How one woman’s Good Life Crisis is changing lives, including her own!
When Serena Star Leonard quit her day job and redesigned her life, she really didn’t know what lay ahead. At 26 she left her IT sales career behind to discover how to realise her passion for making a difference.
Johnny and Serena writing and editing en route
Fast forward 7 years and she’s now a best- selling author (How to Retire in 12 Months), blogger and business coach. Currently travelling long term with her husband through Latin America, she’s having amazing adventures, filming mini documentaries and sharing stories of people all over the world who are making a difference to their communities.
In a ‘virtual fireside chat’ from Latin America, let’s go behind the scenes of Serena’s great life redesign.
What prompted you to follow your passion?
I had a safe, well paying job with a great future ahead of me – the problem was that it wasn’t what I wanted to do. I had so much fear around the thought of the unknown that I was stuck. Meanwhile I created a charitable event on the side with some friends and it went ballistic! A few days later I had the courage to leave my job and go out on my own.
It actually took me a couple of years to figure out what I wanted to do – so that was an intense time! I created lots of small businesses, charities, events and projects, many succeeded and many failed. I was over worked, over committed, flying by the seat of my pants and earning very little. But with all that going on, an amazing sense of freedom started to develop.
After a while I noticed that I loved helping people set up their own projects and businesses – as soon as I decided to be a business coach, everything fell into place. I had figured out what I wanted to be when I grew up!
You’ve helped many people to find and follow their passion. What do you notice is different about people who make their dream a reality?
The difference is courage! The second you state your dream out loud, you risk failing. Everything about making a dream a reality comes with a risk that you might fail, so it takes a huge amount of courage to look possible failure in the face and carry on anyway.
What I love seeing is the moment when someone gets their first little taste of success. It could be the smallest thing, but at that moment they realise that the world is at their feet. You have no idea how big or exciting your journey could get, but you have to have the door open and that takes courage.
What’s a ‘Good Life Crisis’ and why should we all have one?
A “Good Life Crisis” happens when you have a minor freak out and realise that unless you take action, your life will end up being more of what it already is.
At that point people start to think about they want from life – and start designing their life rather than following status quo.
“Good Life Crises” seem to happen organically – either we are inspired by other people, or we are unfulfilled and look for change. Either way I think it is important at regular intervals in your life to take a good look at where you are at and decide if that is the direction you will continue to go in.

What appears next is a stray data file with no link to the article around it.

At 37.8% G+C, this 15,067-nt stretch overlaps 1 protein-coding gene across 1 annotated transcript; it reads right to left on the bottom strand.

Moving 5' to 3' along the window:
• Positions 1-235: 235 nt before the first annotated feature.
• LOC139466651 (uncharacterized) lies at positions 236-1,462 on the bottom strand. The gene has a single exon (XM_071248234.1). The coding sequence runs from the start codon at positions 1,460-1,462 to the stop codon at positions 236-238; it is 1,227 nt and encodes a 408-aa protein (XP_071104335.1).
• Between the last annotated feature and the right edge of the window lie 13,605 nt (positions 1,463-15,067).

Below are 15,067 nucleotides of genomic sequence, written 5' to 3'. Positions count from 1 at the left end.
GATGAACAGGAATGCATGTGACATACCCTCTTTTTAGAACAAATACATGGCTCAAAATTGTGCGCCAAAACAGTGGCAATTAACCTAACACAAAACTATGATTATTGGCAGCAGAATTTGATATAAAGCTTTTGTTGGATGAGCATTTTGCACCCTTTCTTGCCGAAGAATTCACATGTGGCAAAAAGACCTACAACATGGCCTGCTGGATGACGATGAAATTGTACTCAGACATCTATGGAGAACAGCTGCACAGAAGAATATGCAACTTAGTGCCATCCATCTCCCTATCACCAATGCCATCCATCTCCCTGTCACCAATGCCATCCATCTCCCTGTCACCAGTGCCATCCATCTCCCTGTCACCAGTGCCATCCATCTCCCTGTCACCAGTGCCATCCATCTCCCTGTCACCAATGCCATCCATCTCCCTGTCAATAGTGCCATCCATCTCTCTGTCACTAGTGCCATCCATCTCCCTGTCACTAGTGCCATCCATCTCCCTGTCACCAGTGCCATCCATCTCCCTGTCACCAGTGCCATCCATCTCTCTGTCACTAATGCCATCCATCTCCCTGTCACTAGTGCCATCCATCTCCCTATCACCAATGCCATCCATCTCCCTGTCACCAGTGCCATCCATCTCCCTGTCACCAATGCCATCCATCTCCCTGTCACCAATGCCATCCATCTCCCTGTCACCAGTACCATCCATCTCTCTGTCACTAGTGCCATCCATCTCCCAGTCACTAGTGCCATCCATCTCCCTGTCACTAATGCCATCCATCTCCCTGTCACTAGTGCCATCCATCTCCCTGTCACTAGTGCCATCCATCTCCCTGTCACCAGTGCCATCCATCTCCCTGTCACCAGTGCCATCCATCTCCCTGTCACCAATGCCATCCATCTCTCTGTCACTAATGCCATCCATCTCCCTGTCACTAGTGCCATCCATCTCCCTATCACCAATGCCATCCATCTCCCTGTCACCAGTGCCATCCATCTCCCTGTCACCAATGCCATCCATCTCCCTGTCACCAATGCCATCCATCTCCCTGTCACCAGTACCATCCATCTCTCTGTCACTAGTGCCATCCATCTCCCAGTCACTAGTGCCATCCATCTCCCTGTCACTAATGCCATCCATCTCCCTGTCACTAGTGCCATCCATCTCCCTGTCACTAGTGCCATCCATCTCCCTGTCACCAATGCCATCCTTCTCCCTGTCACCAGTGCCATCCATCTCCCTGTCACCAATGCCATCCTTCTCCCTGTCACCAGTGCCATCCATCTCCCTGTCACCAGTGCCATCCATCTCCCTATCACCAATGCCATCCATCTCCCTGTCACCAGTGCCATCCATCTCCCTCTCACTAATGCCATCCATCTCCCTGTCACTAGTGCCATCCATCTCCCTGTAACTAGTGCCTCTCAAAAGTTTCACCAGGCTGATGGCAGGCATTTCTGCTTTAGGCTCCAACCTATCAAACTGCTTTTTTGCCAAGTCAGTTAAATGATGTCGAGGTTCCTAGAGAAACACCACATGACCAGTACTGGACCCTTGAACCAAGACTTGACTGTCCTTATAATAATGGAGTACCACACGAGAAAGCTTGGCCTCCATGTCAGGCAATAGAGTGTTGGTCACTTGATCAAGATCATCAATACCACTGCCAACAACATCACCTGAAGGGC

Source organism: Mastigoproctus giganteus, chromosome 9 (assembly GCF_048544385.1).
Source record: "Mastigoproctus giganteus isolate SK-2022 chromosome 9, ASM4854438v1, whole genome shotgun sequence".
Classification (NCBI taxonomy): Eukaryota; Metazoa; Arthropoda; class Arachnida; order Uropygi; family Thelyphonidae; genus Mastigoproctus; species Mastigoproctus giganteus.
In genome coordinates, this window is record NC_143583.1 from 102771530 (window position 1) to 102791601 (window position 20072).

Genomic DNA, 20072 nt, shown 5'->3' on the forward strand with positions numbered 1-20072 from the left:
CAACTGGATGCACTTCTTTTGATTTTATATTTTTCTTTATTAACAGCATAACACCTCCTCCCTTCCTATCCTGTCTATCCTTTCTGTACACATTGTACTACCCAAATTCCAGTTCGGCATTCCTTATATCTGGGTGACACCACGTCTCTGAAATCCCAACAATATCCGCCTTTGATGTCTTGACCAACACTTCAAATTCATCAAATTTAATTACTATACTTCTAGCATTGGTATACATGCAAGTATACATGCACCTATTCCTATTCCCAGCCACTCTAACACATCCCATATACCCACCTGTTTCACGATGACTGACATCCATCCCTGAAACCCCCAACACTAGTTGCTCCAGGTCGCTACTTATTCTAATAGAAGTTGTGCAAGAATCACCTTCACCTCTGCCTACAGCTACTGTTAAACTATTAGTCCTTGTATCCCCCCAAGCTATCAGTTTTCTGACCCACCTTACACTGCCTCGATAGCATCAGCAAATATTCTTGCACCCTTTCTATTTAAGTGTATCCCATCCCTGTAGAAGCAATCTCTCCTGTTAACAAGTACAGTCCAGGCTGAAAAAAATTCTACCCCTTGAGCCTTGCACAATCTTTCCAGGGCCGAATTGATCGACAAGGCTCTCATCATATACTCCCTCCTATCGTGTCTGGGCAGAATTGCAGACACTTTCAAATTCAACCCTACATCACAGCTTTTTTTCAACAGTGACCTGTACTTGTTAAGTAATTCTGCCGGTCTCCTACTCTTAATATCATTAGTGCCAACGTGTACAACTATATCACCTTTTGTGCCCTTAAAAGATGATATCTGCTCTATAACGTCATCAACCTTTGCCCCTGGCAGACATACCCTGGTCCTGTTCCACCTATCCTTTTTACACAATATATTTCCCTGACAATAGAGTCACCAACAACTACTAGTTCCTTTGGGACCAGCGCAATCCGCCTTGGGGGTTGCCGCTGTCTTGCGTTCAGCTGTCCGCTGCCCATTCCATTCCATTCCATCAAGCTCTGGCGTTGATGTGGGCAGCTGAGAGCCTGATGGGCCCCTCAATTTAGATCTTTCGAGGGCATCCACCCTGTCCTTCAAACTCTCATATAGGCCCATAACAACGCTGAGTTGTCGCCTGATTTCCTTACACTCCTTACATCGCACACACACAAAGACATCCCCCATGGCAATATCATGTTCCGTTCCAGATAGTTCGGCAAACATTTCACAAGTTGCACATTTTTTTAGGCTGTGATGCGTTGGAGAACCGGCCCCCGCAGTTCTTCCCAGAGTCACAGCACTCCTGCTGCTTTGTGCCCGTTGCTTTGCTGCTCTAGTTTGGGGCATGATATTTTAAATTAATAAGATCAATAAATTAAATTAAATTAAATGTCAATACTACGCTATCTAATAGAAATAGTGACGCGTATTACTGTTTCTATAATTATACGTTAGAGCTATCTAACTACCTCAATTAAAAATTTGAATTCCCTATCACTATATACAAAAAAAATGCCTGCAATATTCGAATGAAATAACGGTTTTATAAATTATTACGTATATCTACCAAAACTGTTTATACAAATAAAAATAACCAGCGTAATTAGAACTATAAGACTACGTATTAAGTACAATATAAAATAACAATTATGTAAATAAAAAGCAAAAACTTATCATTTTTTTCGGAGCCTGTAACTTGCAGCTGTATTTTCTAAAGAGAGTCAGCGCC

What three things do all ‘Good Life Crisis’ creators have in common?
1. Guts – it takes courage to change the course of your life. You are interrupting the flow that you have taken a lifetime to create, so naturally there will be some resistance in your head as well as in the world around you.
2. Energy – that moment when you choose to change things you also accept responsibility for how your life goes. It’s like the lights turn on! When you chase your dreams you find energy that you never knew you had. Life looks different and everything you do suddenly matters.
3. Surrender – after a while you start to surrender to the process rather than the outcome. You can do everything in your power to make something happen and it may succeed or fail. People who chase their dreams start to realise that the process or journey is what matters, more than the results.
You’re on a quest to find and share the stories of people who are making a real difference in their communities and the world. What sparked the idea and purpose of Five Point Five and what types of stories are you seeking to share?
Well to cut a long story short – we were about to embark on 3 years of travel and adventure and rather than do the tourist thing we wanted to do something that had some meaning.
We saw an incredibly inspiring YouTube video about Narayanan Krishnan who feeds and cares for the destitute in India. In the video he says that “everyone has 5.5 litres of blood, everybody is the same”.
This had a huge impact on me – what if we could collect stories of all the inspiring people who are out there quietly dedicating their lives to making the world a better place?
Since we left in April we have spent time with kids in the slums in Colombia, with sex workers fighting for their basic rights in Nicaragua, with a turtle conservation program in Costa Rica, with women who collect plastic bags off the beaches and sew them into gorgeous bags to reduce pollution. Every week we meet new communities of amazing, inspiring people who are absolute heroes.
This is a total passion project and I get to mix adventurous world travel with intimate experiences with inspiring people and communities.
Johnny plays football with kids fro a project in Columbia
Women sew plastic bags off beaches into beautiful things
Johnny gets some help fixing the road at school
Serena in turtle conservation program in Costa Rica
How cool is that!
To find out more about Serena’s inspiring and interesting story, check out her blog. If the idea of quitting your 9 – 5 job appeals, she’s also running a course in January to teach people how to build their first blog from scratch. http://www.retireyoung.com.au/the-retire-young-course/